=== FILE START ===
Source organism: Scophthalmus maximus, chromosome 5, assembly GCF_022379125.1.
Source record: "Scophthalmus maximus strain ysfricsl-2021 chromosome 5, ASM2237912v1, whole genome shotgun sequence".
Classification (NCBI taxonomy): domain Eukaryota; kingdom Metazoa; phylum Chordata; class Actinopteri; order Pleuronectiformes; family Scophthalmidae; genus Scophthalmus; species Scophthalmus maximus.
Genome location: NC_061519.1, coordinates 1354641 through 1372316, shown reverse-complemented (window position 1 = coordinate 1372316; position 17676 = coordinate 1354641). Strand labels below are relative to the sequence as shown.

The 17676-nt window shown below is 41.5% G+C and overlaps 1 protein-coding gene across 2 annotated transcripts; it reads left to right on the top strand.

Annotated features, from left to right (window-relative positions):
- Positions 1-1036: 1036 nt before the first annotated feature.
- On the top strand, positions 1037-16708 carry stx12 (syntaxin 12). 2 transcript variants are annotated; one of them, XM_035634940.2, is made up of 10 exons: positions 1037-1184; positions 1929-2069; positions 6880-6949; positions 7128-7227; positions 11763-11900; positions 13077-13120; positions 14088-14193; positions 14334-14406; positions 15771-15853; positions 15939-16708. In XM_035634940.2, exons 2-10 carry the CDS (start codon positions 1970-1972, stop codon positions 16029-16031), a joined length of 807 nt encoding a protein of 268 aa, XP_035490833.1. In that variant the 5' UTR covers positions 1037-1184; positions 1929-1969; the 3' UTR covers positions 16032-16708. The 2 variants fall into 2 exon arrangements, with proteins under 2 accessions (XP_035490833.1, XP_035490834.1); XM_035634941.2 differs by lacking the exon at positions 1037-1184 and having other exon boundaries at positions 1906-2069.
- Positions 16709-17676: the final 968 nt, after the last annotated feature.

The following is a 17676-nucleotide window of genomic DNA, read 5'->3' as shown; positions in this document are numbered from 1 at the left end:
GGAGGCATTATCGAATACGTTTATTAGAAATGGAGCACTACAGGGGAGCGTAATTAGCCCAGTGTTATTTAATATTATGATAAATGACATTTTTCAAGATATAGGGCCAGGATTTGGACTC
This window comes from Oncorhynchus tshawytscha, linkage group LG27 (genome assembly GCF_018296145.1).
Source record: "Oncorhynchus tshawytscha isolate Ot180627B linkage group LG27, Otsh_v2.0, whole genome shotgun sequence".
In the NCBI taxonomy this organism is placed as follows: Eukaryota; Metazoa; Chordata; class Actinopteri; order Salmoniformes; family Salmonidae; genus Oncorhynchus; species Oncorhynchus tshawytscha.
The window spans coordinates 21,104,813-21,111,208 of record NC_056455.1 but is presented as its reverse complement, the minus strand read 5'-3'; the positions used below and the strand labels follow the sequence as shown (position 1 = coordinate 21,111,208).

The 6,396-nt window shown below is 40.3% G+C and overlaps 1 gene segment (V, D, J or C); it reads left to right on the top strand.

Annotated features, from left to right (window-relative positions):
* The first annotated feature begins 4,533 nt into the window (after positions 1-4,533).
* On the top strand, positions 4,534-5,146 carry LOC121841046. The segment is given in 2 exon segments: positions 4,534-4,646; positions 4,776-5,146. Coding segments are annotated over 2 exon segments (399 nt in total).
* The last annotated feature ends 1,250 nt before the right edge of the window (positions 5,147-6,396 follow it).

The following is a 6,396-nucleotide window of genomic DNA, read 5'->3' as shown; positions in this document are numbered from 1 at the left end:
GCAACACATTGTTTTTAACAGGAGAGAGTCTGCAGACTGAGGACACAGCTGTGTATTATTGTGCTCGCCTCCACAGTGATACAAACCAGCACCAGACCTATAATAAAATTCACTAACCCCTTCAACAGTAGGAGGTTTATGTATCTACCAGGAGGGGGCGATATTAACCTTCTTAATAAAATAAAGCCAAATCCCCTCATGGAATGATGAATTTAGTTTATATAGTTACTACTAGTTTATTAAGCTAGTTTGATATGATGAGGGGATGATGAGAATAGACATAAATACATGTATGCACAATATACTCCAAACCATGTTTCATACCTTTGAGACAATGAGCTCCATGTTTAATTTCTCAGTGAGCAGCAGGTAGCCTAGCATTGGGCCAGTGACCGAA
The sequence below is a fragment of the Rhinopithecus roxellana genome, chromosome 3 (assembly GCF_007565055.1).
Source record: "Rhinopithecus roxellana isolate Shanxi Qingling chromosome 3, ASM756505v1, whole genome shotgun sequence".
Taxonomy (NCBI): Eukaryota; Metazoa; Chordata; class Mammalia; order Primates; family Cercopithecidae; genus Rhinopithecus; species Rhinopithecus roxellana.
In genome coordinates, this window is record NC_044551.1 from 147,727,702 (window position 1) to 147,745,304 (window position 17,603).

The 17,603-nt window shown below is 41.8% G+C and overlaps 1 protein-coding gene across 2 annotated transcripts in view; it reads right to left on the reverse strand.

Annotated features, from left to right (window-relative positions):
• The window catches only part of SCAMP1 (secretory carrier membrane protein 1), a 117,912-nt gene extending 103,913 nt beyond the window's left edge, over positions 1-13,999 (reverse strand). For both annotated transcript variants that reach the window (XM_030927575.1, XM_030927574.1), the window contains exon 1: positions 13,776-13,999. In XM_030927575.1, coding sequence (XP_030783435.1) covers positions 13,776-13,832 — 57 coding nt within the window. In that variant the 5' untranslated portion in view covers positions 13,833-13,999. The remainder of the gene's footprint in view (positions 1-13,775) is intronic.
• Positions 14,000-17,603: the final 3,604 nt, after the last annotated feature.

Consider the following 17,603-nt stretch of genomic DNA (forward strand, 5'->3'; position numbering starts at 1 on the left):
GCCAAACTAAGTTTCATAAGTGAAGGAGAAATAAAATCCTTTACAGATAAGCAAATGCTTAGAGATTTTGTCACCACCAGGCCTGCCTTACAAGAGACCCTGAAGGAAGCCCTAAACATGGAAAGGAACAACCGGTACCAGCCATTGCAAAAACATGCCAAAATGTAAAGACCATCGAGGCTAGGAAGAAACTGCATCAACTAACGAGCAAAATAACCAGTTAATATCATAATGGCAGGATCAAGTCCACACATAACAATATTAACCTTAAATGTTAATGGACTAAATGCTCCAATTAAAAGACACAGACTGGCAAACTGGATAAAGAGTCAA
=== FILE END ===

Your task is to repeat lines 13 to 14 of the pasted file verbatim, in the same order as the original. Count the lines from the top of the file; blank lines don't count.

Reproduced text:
Source record: "Oncorhynchus tshawytscha isolate Ot180627B linkage group LG27, Otsh_v2.0, whole genome shotgun sequence".
In the NCBI taxonomy this organism is placed as follows: Eukaryota; Metazoa; Chordata; class Actinopteri; order Salmoniformes; family Salmonidae; genus Oncorhynchus; species Oncorhynchus tshawytscha.